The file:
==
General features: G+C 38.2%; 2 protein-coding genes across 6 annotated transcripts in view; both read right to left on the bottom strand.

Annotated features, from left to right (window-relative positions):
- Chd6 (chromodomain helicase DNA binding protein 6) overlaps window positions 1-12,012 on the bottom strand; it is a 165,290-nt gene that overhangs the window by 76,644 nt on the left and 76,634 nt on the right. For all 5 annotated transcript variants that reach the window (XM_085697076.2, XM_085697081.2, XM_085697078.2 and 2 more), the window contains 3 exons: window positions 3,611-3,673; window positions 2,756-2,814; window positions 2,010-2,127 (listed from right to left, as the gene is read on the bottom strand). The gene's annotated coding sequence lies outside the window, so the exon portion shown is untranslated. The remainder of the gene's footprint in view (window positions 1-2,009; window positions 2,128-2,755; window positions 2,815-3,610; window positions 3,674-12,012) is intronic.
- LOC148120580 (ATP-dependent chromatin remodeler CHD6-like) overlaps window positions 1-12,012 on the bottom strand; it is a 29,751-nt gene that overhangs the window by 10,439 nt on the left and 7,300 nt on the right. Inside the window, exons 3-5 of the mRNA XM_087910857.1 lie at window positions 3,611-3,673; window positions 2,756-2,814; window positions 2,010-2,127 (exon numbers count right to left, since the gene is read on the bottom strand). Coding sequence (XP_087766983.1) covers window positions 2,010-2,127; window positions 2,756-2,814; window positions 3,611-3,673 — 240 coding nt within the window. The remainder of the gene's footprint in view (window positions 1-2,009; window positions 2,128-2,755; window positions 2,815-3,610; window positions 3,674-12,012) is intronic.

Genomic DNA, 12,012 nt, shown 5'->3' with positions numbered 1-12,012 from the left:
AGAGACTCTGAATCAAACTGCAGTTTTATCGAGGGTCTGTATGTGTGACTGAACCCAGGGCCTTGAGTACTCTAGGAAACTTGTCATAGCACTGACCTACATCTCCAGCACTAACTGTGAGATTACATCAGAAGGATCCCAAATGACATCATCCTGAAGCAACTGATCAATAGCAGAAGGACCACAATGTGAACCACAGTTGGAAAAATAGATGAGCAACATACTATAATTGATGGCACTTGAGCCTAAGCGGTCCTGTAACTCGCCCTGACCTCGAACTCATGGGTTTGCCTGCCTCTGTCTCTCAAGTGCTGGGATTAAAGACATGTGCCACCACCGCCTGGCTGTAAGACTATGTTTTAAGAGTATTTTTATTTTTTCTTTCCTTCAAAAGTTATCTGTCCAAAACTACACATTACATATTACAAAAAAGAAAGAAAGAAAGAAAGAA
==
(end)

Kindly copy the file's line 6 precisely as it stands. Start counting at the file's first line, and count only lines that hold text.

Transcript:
AGAGACTCTGAATCAAACTGCAGTTTTATCGAGGGTCTGTATGTGTGACTGAACCCAGGGCCTTGAGTACTCTAGGAAACTTGTCATAGCACTGACCTACATCTCCAGCACTAACTGTGAGATTACATCAGAAGGATCCCAAATGACATCATCCTGAAGCAACTGATCAATAGCAGAAGGACCACAATGTGAACCACAGTTGGAAAAATAGATGAGCAACATACTATAATTGATGGCACTTGAGCCTAAGCGGTCCTGTAACTCGCCCTGACCTCGAACTCATGGGTTTGCCTGCCTCTGTCTCTCAAGTGCTGGGATTAAAGACATGTGCCACCACCGCCTGGCTGTAAGACTATGTTTTAAGAGTATTTTTATTTTTTCTTTCCTTCAAAAGTTATCTGTCCAAAACTACACATTACATATTACAAAAAAGAAAGAAAGAAAGAAAGAA